Photo illustration: Muhammed Selim Korkutata/Anadolu Agency via Getty Images
It’s been just two days since Elon Musk officially bought Twitter. Already, the billionaire businessman is using the platform to spread misinformation to his 112 million followers — about the biggest U.S. news of the weekend.
Driving the news: Early on Sunday, Musk cited a widely-discredited website that implied the brutal attack on House Speaker Nancy Pelosi’s husband, Paul, wasn’t carried out by an unhinged far-right blogger — but rather was linked to an anti-LGTBQ “theory” about a skirmish at a local bar.
- “There is a tiny possibility there might be more to this story than meets the eye,” Musk said in response to a tweet from Hillary Clinton.
- Clinton tweeted a Los Angeles Times article about the suspect, David DePape, 42, who spread QAnon and other far-right conspiracies: “The Republican Party and its mouthpieces now regularly spread hate and deranged conspiracy theories. It is shocking, but not surprising, that violence is the result.”
Why it matters: Musk linked to an article from the Santa Monica Observer, a website known for years for publishing false stories.
- The site “is anything but trustworthy,” according to an executive at NewsGuard, a company that uses trained journalists to rate news and information sites.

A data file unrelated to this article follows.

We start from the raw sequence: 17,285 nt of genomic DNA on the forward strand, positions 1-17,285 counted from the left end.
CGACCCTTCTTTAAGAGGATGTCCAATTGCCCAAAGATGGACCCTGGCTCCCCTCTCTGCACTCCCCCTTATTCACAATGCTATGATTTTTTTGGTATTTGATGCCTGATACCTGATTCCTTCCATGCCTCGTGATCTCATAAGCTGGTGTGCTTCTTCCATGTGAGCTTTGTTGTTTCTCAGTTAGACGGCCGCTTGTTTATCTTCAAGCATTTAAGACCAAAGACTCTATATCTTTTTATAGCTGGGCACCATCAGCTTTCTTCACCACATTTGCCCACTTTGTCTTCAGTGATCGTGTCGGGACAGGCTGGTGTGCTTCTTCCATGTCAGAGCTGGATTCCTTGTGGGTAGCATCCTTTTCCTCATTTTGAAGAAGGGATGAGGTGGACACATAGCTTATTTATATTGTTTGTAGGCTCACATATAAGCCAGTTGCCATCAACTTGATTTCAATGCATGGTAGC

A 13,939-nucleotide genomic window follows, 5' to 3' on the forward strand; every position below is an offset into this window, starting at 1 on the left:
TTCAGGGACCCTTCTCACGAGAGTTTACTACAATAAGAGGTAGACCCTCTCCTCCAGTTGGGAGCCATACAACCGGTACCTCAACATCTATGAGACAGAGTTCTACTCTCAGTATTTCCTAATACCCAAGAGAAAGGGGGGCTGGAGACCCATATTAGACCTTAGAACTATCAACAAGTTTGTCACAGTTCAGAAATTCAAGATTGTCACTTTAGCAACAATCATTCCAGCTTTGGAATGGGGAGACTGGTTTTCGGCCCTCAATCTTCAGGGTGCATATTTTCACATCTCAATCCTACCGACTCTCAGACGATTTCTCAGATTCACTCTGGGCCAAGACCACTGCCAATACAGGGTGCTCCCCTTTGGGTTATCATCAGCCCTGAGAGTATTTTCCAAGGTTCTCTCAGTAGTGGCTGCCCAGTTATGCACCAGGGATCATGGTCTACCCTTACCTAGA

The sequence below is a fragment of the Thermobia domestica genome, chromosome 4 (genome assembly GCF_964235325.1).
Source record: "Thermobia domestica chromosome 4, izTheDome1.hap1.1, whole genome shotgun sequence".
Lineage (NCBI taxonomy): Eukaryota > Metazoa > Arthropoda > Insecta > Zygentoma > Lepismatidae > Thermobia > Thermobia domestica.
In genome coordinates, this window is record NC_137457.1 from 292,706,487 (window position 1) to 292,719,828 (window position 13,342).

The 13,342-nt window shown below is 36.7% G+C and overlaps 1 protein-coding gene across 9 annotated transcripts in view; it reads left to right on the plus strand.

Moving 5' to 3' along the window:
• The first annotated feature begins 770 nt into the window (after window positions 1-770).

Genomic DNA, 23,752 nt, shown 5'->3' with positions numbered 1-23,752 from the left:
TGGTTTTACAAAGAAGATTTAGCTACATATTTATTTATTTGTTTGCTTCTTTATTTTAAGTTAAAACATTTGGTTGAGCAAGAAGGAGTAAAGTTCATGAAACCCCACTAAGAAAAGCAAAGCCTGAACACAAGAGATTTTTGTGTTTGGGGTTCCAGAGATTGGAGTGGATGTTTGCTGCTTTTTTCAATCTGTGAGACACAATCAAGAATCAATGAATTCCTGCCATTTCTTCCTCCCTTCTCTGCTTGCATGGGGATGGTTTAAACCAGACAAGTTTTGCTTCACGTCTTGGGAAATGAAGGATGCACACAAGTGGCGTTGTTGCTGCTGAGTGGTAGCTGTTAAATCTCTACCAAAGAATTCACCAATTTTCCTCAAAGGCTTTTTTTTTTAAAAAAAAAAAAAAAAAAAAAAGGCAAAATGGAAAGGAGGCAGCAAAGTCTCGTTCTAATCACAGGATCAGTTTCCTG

- The site has a trust score of 44.5 out of 100 points on NewsGuard’s rating scale for trustworthiness, due to repeatedly publishing numerous conspiracy theories and false claims about politics, the pandemic and more.
- The site gets a red-rating and a warning for readers that says: “Proceed with caution: This website fails to adhere to several basic journalistic standards.”
What to watch: Musk’s tweets have influence. The Observer’s website went down early Sunday morning shortly after the tweet was published, apparently due to an influx of traffic from Musk’s tweet.
- An error page read that the site’s web server, Cloudflare, was “returning an unknown error.”
The big picture: Musk has said he plans to roll back content moderation on the platform in favor of “free speech,” but has also tried to assure advertisers that “Twitter obviously cannot become a free-for-all hellscape.”
Editor’s note: This version updates the headline for precision.